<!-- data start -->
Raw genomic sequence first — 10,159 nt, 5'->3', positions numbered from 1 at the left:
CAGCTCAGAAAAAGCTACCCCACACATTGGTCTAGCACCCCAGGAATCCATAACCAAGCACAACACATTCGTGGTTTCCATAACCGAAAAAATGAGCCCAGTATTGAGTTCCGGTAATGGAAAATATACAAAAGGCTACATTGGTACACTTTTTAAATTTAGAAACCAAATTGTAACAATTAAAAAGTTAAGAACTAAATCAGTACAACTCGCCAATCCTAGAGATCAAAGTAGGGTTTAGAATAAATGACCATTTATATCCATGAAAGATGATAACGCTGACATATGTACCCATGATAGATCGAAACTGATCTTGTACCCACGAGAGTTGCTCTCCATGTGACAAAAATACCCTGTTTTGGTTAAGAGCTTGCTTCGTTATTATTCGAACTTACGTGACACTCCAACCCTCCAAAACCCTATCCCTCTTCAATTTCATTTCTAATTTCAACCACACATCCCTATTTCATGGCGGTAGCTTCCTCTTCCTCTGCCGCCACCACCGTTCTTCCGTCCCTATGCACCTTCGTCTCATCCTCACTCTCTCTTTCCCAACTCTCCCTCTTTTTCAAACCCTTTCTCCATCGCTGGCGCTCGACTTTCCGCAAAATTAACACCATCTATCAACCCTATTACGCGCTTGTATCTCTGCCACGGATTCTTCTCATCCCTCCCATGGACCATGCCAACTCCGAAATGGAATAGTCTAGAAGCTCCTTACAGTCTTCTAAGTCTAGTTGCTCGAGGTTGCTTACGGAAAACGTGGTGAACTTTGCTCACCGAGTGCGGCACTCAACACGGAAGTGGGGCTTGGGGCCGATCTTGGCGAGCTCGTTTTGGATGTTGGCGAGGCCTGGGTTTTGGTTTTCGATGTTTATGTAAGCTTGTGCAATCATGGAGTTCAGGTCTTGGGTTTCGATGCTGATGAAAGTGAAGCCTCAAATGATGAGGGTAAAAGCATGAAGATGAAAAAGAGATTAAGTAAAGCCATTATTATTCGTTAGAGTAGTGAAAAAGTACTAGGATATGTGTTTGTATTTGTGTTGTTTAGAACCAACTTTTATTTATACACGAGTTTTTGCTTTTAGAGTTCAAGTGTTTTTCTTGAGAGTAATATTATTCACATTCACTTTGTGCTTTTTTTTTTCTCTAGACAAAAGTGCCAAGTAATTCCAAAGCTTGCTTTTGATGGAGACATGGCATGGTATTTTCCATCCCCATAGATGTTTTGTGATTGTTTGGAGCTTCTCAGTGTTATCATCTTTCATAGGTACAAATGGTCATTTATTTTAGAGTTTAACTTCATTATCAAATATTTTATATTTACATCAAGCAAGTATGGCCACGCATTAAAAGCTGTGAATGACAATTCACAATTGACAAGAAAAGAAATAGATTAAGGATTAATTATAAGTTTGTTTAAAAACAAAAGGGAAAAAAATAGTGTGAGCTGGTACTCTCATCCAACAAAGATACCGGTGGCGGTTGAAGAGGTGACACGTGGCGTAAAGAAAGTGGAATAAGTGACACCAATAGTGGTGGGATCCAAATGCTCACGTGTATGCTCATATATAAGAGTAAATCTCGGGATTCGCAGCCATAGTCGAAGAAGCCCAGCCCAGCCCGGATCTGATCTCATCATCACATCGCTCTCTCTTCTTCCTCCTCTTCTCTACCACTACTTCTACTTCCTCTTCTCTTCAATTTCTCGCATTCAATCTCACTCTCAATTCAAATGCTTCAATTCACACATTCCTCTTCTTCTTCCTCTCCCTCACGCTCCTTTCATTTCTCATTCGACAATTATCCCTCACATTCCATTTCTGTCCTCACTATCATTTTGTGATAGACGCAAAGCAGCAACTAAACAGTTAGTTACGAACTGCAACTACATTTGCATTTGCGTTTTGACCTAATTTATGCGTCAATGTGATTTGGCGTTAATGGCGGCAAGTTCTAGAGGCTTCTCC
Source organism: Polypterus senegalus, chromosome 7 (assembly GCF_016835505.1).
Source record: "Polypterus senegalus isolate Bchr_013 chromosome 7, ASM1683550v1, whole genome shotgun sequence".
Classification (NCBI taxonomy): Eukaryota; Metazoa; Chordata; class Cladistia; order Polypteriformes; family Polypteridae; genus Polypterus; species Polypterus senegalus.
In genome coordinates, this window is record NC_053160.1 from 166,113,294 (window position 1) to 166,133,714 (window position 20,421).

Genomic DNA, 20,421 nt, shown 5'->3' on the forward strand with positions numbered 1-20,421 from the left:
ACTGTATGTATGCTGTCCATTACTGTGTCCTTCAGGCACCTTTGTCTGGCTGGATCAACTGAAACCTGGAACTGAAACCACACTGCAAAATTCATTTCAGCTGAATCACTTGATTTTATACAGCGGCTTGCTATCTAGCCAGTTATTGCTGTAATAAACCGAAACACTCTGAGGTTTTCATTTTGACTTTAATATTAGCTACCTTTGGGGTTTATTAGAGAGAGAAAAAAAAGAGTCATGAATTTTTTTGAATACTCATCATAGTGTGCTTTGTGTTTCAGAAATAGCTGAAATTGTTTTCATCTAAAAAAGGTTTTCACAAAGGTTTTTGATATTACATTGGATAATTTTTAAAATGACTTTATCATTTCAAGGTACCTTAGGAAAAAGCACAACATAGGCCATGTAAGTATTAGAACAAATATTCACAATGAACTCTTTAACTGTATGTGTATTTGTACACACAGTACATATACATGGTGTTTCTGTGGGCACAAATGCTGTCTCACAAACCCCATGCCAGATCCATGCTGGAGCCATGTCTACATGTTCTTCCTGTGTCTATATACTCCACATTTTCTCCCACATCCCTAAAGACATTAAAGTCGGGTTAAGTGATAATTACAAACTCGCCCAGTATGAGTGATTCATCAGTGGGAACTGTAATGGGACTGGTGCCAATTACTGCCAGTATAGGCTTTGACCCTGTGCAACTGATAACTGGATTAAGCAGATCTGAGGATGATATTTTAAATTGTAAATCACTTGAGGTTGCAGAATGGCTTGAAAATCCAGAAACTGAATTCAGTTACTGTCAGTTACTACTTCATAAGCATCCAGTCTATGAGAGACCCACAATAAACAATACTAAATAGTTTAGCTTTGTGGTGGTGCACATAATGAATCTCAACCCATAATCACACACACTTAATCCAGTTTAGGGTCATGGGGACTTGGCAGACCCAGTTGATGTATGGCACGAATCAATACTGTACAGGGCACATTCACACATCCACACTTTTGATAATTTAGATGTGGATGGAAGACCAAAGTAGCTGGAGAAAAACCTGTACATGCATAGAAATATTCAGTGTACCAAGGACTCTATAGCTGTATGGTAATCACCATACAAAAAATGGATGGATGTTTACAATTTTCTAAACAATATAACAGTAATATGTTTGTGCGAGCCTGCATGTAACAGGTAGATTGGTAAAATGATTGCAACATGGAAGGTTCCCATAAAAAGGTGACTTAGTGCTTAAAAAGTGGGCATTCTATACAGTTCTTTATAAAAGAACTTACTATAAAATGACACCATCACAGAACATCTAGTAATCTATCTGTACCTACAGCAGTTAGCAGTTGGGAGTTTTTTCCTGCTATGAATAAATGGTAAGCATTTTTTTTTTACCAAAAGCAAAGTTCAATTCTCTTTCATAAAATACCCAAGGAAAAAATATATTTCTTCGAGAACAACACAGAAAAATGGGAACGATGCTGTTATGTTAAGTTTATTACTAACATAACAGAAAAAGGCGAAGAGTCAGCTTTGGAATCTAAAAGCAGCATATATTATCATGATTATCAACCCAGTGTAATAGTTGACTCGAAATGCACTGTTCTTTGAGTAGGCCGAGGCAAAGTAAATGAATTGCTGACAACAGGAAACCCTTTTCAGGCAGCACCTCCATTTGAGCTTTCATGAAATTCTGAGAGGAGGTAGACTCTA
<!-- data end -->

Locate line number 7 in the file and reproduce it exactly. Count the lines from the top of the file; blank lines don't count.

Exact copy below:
Genomic DNA, 20,421 nt, shown 5'->3' on the forward strand with positions numbered 1-20,421 from the left: